“So they can love again…/Find peace again…/And be whole again…” “Because we are human.” “For the children.”
Emma Redden ’15 and Jeffrey From ’15 received these answers to the question, “Why is it important to support victims of domestic violence?”
Last summer, the two juniors—Redden, an international studies major from Vermont, and From, a film major from New York City— took a 10,000 mile road trip across the United States and posed this question to people as part of their project, “Peace Bound: Portraits for Non-Violence.”
Redden took pictures of the people they approached and had them write down their answers. She then photoshopped the pictures so each responder’s words, in his or her own handwriting, overlaid his or her portrait. She and From then posted the portraits on their blog, www.peacebound.wordpress.com.
Redden and From’s work culminated in a book launched on Wednesday, Jan. 29. Additionally, a local support group of women survivors of abuse came to the event, and some of them shared their experiences with domestic violence.
The first 125 books will go out to the domestic violence programs and coalitions that Redden and From worked with this summer. The pair will sell copies to their friends and family, with the profits donated to agencies devoted to support work.
“We are hoping to start promoting the book on different websites, writing essays, ideally, that we will try to publish online. We also plan on working again with the national domestic violence hotline as a way to sell and promote the book,” noted Redden.
At the beginning of the summer, the friends set off in Vermont and drove through 25 states. They stopped in over 12 cities, including Poughkeepsie, Nashville, Austin, Santa Fe, Los Angeles, San Francisco, Chicago and Boise.
Redden and From came to the idea in October 2012 after deciding to spend the summer doing meaningful work together. At the time, Redden worked at Domestic Violence Services as a counselor in Poughkeepsie. “As I became more involved and invested in my work at Domestic Violence Services, the idea of pursuing this type of peace-work became very formative in our summer planning,” said Redden.
The two then came across and applied to the Davis Foundation’s 100 Projects for Peace, a program that gives $10,000 grants for students to execute a project during their summer break that promotes peace and addresses the root causes of conflict. Recently deceased philanthropist and activist Kathryn Davis founded the organization in Feb. 2007, upon her 100th birthday.
A statement from Davis on the organization’s website reads, “I want to use my 100th birthday to help young people launch some immediate initiatives—things that they can do during the summer of 2007—that will bring new thinking to the prospects of peace in the world.”
And every summer since, students have pioneered various Projects for Peace. Following in the footsteps of the other grantees, From and Redden decided to use visual language to create an accessible message of solidarity and support for victims of domestic violence.
“A big thing shaping the decisions that we made in terms of how we conducted our project was that we wanted to create something visual,” From noted. “Because of the unbelievable range of people that this issue affects, we wanted our final project to be an understandable and accessible resource.”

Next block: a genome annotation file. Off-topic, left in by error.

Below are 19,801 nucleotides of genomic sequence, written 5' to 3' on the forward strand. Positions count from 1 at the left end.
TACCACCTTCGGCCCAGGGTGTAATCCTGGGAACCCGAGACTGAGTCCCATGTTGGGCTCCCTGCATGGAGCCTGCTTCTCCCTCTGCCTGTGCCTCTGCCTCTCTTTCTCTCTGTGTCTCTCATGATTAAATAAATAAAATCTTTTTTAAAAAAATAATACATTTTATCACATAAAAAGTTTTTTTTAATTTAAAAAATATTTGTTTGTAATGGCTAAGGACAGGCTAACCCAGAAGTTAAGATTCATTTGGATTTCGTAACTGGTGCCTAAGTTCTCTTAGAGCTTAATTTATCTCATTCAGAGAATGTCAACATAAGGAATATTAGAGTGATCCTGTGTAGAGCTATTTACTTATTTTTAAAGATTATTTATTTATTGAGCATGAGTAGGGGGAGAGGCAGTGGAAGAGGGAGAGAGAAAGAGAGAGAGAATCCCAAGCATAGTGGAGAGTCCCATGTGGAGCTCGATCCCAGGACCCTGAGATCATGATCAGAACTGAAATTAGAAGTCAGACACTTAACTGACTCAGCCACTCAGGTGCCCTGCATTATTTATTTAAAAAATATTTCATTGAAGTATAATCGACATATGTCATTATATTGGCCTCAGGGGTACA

“Photography speaks to people in a different way,” said Redden after recently receiving an email from a woman working at a shelter in Texas. That woman noted that having the book of photos around is a great alternative to pamphlets or pieces of writing.
Furthermore, From and Redden wanted to represent support in an artistic way beyond simply transcribing the answers provided to them. “We wanted to capture this idea of real intimate support, and having that support be personally connected with the responder’s identity,” From said. “Our project is about raising voices from all over the country and ways to visualize that are not only through distinctions in what responders look like and the location and backgrounds of the photo but differences in handwriting.”
As they traveled from city to city, Redden and From fine-tuned just how to go about creating these personalized portraits in a way that promoted peace and equality. They ultimately canvassed on busy street corners. Initially they approached individuals arbitrarily, but that often proved alienating. So, when they stood on the street corner, they made it clear that they were talking to everyone—and that the project was ultimately one for peace.
“We felt that sometimes when people heard the term domestic violence, they initially felt that they were labeled as a part of the issue, regardless of how clearly we thought we explained that we were talking to anyone and everyone regardless of one’s own experience,” Redden noted. “Because really the project is about engaging people who don’t identify as survivors and may even believe intimate partner violence doesn’t affect them at all.”
Redden described one memorable moment. “One day I walked into a fireworks store in Tennessee, went up to two women sitting at the counter, explained the project, and asked if they were interested in participating. Their response read to me as one of hurt,” Redden said. “At that moment we realized that approaching people individually, no matter what language we used to explain the project, reinforced the very feeling of isolation we were trying to address. It was at this point that we only approached strangers on a sidewalk where it was very clear we were talking to everyone who passed.”
By the summer’s end, Redden and From had collected a range of voices from across the country. “Our book acts as a piece of art that can stand in solidarity with incredible women that overcome unthinkable challenges, and remind advocates and survivors alike that support exists,” said From.